Specialty U.S. distribution company KimStim is to give a North American release to “Wood and Water,” a German-made feature set against the backdrop of the pro-democracy movement in Hong Kong.
The film premiered in the Deutsche Perspektive section of this year’s erlinaleand won the Compass-Perspektive Award special mention during the Berlin festival’s summer edition. It also scored at the New Directors/New Films festival at new York’s Lincoln Center.
It is the feature debut of Jonas Bak, who was previously based in London and Hong Kong, where he worked as a freelance film director and director of cinematography, before returning to his native Germany.
“Wood and Water” was shot on 16mm film and is loosely inspired by real events. The film’s lead role is played by Bak’s mother Anke, as she finds herself facing the void of retirement. A trip to Hong Kong, where her son Max lives brings a sense of discovery to her life, as she makes local friends.
“The film is an aesthetic and philosophical project for Bak, who stresses the importance of the patient act of perceiving encouraged by slow cinema in an increasingly harried digital world,” producers said. The story is complemented by Alex Grigoras’ cinematography and the music of Brian Eno.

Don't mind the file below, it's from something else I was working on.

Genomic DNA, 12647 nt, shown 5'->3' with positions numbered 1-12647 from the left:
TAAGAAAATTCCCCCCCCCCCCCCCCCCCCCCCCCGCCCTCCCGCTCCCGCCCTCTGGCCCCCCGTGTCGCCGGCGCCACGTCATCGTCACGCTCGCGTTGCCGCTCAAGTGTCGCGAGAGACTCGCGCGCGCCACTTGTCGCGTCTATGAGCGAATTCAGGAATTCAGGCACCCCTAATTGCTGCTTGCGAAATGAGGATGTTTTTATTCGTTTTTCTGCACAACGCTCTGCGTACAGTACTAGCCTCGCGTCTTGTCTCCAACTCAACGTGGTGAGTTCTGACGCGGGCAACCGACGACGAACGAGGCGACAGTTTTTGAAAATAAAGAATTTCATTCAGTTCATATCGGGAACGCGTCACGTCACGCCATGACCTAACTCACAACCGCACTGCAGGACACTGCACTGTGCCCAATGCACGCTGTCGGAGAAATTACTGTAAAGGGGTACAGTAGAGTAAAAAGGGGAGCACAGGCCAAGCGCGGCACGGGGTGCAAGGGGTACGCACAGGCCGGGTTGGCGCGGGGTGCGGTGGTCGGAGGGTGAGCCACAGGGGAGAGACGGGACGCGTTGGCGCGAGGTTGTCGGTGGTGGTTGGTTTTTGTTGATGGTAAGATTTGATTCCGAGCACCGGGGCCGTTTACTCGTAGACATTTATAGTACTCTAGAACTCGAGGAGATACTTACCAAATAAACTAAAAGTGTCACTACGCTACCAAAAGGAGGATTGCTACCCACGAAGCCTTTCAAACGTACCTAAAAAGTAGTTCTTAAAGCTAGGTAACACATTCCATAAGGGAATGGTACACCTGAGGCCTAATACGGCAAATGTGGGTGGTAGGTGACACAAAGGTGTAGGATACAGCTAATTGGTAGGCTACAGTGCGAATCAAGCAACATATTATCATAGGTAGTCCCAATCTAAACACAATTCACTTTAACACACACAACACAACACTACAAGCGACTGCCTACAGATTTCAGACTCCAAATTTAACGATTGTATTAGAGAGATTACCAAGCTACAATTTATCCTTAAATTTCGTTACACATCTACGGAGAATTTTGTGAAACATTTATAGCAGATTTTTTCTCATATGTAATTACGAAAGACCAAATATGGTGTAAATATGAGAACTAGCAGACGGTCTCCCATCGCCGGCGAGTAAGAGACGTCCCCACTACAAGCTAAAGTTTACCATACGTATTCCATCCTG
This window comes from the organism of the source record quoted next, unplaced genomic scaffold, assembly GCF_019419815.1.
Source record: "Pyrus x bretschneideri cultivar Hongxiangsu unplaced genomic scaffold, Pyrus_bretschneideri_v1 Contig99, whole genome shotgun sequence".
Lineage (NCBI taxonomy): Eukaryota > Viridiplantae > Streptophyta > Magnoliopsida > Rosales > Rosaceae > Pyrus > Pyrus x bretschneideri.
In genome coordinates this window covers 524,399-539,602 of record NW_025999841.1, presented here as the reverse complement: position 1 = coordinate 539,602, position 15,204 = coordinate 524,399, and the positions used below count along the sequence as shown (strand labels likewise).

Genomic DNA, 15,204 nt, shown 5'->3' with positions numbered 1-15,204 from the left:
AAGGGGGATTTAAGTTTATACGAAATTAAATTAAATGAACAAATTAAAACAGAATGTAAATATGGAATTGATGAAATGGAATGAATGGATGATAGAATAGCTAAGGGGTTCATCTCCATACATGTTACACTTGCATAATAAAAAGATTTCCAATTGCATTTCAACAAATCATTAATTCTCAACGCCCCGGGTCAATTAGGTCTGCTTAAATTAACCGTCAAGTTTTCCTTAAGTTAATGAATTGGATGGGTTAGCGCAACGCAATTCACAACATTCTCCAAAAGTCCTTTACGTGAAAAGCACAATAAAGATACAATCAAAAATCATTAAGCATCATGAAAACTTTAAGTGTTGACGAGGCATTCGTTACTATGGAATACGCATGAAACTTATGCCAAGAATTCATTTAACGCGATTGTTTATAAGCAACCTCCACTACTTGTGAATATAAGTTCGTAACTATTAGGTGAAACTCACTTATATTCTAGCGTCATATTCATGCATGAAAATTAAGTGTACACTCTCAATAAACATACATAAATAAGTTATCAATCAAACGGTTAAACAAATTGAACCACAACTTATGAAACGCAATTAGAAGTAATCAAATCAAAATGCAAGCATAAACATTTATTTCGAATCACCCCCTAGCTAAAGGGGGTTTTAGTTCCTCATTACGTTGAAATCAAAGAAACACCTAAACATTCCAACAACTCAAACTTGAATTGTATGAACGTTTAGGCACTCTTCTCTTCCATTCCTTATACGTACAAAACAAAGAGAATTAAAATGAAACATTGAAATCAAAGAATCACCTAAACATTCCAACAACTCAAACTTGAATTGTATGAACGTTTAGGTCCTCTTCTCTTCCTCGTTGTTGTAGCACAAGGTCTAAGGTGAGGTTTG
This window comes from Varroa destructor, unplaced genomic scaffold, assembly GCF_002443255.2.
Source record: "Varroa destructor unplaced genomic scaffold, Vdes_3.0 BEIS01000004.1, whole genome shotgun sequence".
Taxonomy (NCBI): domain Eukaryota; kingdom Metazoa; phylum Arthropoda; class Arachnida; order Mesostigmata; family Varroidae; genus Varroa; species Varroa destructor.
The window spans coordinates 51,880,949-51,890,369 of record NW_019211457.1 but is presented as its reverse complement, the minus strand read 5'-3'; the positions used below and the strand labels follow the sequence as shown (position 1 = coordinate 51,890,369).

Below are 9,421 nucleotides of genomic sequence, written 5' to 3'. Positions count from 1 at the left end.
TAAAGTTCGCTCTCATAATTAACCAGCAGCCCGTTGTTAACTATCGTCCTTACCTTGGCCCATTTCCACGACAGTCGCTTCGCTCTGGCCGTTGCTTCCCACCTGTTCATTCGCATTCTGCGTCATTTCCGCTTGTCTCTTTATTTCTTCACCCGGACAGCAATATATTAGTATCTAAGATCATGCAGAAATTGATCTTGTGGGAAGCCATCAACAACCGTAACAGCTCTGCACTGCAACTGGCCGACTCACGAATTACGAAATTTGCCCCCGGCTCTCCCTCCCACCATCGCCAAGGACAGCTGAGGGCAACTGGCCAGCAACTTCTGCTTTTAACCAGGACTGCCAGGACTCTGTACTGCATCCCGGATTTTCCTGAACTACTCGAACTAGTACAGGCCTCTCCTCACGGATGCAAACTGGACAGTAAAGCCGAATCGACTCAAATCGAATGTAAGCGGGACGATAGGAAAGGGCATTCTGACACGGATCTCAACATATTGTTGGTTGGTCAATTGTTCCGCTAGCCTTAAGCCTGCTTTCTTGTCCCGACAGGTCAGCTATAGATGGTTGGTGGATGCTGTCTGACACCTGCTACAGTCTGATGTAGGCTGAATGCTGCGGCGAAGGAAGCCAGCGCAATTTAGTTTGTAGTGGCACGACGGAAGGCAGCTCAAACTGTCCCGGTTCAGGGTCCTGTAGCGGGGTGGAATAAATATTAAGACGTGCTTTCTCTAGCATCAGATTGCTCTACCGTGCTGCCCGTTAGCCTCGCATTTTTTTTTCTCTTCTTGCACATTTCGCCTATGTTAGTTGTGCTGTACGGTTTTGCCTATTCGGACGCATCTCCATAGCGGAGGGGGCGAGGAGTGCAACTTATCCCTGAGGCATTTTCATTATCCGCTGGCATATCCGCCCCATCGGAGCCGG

We were completely amazed by this deeply moving and warm exploration into overcoming loneliness and longing. It’s one of the most cinematic looks at these themes we’ve ever seen with some really spectacularly shot sequences. Especially the ones filmed in Hong Kong, which likely capture some of the last days of a freedom there,” said KimStim co-president Mika Kimoto. notes
Kimoto negotiated the North American acquisition with producer Charlotte Lelong. “KimStim is truly passionate about film and see the potential in Jonas Bak’ confident and unique cinematic language,” Leong said.
KimStim is a 21-year-old Brooklyn based, full-service distribution company dedicated to the release of exceptional independent, foreign, and documentary film. Its past releases have included “An Elephant Sitting Still,” “The Wolf House” “Angels Wear White” and “Marlina The Murderer in Four Acts.”